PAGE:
• Mauritius has signed 11 trade agreements, on a multilateral, regional and bilateral basis; this offers preferential market access to countries in Africa, Europe and the USA; trade policy is discussed further in the Trade chapter
  • Mauritius has a flexible, bilingual (English/French) and skilled workforce
  • Sir Seewoosagur Ramgoolam International Airport offers more than 90 international flights a week; further details can be found in the Infrastructure chapter

Mauritius' attractiveness as a foreign direct investment location can be attributed to many factors. Nevertheless, foreign investors must remain aware of some of the challenges they can encounter when doing business in Mauritius. As acknowledged by the Global Competitiveness Report, as the country continues to move up the development ladder, more needs to be done to enable it to become a knowledge-driven economy. The country needs to address a scarcity of skilled human resources. Improvements will be required in the quality of the education and the country's ability to absorb new technologies.

This guide has been developed to provide businesses with an overview of Mauritius, its legal regime, start-up and market entry considerations, tax and customs requirements and a general summary of the factors that may affect the decision to do business in Mauritius. However, the information contained in this document is generic in nature and you should not act or rely on it without obtaining specific professional advice.

Please note that the Global Business Guides may only be available in English.

Useful Links

1 Corporate and Business Registration Department
2 Mauritius Revenue Authority
3 Passport and Immigration Office
4 Data Protection Office
5 Industrial Property Office
6 Board of Investment
7 Ministry of Labour, Industrial Relations, Employment and Training



1 FDI Statistics
2 Doing Business Rankings
3 Occupation Permit processing time
4 Global Competitiveness Report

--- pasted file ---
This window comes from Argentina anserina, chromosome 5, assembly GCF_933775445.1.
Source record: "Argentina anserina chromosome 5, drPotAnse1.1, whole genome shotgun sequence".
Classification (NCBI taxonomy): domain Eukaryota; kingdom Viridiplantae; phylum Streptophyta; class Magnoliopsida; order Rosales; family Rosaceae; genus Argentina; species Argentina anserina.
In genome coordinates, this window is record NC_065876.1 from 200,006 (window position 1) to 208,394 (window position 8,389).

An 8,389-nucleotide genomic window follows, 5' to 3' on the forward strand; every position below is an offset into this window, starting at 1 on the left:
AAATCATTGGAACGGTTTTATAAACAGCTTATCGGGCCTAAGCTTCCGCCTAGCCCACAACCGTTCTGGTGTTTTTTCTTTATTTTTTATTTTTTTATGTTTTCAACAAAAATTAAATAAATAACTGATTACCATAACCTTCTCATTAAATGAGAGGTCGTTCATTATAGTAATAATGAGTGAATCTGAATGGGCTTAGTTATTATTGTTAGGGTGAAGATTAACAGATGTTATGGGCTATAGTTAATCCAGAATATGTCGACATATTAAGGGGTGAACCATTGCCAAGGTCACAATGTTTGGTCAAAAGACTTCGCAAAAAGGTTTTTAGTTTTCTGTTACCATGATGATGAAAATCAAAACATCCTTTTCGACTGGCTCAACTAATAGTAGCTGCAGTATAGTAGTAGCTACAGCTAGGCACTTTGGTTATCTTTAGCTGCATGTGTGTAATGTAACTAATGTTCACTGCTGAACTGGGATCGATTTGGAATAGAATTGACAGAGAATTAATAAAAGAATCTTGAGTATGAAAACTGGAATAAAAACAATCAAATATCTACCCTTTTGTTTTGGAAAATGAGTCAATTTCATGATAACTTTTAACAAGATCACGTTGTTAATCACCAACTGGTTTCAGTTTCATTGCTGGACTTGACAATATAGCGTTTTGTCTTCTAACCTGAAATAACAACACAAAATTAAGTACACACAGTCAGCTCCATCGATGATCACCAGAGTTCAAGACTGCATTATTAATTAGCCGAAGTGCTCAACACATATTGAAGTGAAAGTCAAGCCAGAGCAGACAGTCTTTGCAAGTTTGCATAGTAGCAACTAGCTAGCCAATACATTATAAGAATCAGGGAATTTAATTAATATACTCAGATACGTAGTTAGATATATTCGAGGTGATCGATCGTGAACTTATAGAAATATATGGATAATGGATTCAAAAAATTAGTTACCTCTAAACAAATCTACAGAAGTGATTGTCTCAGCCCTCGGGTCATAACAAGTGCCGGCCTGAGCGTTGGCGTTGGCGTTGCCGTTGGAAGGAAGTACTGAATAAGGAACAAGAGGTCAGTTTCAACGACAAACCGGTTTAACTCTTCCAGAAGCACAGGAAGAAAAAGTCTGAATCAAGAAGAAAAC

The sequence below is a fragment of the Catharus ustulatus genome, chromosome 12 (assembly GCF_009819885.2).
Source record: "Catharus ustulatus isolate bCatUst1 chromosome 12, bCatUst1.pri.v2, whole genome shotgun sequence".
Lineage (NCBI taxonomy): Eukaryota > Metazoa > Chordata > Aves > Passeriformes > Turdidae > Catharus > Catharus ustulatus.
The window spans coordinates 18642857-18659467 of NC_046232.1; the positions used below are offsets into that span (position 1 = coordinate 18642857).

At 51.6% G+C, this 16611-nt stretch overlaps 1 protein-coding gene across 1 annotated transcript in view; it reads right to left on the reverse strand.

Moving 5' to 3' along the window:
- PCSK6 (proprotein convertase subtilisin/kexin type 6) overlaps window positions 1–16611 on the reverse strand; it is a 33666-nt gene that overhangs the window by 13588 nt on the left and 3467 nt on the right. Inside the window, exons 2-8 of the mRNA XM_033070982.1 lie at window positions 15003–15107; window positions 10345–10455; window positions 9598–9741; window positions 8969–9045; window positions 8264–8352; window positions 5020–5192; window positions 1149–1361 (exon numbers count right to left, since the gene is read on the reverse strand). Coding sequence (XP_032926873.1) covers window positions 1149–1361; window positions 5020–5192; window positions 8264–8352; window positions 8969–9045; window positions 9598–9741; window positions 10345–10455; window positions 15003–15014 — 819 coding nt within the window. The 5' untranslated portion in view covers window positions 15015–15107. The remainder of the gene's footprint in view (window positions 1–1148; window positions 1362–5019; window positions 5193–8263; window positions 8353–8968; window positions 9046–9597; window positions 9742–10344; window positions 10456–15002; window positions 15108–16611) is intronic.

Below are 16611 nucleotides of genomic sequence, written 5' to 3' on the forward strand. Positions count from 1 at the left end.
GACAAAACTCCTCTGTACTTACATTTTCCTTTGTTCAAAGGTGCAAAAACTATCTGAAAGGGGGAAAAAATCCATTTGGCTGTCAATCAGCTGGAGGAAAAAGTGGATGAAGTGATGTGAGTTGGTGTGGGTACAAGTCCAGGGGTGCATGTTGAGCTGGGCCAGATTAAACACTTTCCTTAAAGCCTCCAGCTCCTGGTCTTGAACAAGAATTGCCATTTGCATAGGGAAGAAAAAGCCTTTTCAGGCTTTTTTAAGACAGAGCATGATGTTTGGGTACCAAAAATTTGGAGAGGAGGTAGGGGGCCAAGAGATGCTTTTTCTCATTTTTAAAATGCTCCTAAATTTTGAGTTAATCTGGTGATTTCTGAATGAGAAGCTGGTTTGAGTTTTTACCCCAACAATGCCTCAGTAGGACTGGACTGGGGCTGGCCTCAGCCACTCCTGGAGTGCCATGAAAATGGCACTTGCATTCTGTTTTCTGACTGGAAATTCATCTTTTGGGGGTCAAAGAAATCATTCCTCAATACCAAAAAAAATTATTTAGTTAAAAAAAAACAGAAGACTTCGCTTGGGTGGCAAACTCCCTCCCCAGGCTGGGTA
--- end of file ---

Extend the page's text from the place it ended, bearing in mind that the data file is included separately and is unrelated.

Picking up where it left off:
5 Economic Growth


Download Global Business Guide - Mauritius (2.59MB, PDF)


This document is issued by by HSBC Bank (Mauritius) Limited (the Bank). This guide is a joint project with Grant Thornton. It is not intended as an offer or solicitation for business to anyone in any jurisdiction. It is not intended for distribution to anyone located in or resident in jurisdictions which restrict the distribution of this document. It shall not be copied, reproduced, transmitted or further distributed by any recipient. The information contained in this document is of a general nature only. It is not meant to be comprehensive and does not constitute financial, legal, tax or other professional advice. You should not act upon the information contained in this document without obtaining specific professional advice. Whilst every care has been taken in preparing this document, the Bank and Grant Thornton makes no guarantee, representation or warranty (express or implied) as to its accuracy or completeness, and under no circumstances will the Bank or Grant Thornton be liable for any loss caused by reliance on any opinion or statement made in this document. Except as specifically indicated, the expressions of opinion are those of the Bank and are subject to change without notice. The materials contained in this document were assembled in January 2016 and were based on the law enforceable and information available at that time.